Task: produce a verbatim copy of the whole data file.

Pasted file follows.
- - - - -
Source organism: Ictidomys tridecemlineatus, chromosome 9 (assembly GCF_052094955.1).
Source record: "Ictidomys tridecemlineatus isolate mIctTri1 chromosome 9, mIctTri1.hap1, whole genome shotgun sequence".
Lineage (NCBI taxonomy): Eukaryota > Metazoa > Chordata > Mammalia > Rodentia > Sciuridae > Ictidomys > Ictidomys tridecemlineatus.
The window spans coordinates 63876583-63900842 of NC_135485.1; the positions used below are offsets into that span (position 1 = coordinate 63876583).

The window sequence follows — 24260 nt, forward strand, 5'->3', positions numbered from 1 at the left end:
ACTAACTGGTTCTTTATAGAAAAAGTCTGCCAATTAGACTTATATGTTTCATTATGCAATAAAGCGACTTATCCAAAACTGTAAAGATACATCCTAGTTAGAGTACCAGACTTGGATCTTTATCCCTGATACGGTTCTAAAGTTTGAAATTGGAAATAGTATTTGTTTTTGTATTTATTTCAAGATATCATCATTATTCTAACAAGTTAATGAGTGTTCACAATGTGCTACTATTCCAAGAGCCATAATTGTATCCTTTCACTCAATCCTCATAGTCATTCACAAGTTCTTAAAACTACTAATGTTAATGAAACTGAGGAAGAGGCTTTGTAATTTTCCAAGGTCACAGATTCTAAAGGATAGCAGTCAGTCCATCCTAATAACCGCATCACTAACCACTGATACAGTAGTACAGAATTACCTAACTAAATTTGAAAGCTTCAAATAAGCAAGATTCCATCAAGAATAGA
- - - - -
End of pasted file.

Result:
Source organism: Ictidomys tridecemlineatus, chromosome 9 (assembly GCF_052094955.1).
Source record: "Ictidomys tridecemlineatus isolate mIctTri1 chromosome 9, mIctTri1.hap1, whole genome shotgun sequence".
Lineage (NCBI taxonomy): Eukaryota > Metazoa > Chordata > Mammalia > Rodentia > Sciuridae > Ictidomys > Ictidomys tridecemlineatus.
The window spans coordinates 63876583-63900842 of NC_135485.1; the positions used below are offsets into that span (position 1 = coordinate 63876583).

The window sequence follows — 24260 nt, forward strand, 5'->3', positions numbered from 1 at the left end:
ACTAACTGGTTCTTTATAGAAAAAGTCTGCCAATTAGACTTATATGTTTCATTATGCAATAAAGCGACTTATCCAAAACTGTAAAGATACATCCTAGTTAGAGTACCAGACTTGGATCTTTATCCCTGATACGGTTCTAAAGTTTGAAATTGGAAATAGTATTTGTTTTTGTATTTATTTCAAGATATCATCATTATTCTAACAAGTTAATGAGTGTTCACAATGTGCTACTATTCCAAGAGCCATAATTGTATCCTTTCACTCAATCCTCATAGTCATTCACAAGTTCTTAAAACTACTAATGTTAATGAAACTGAGGAAGAGGCTTTGTAATTTTCCAAGGTCACAGATTCTAAAGGATAGCAGTCAGTCCATCCTAATAACCGCATCACTAACCACTGATACAGTAGTACAGAATTACCTAACTAAATTTGAAAGCTTCAAATAAGCAAGATTCCATCAAGAATAGA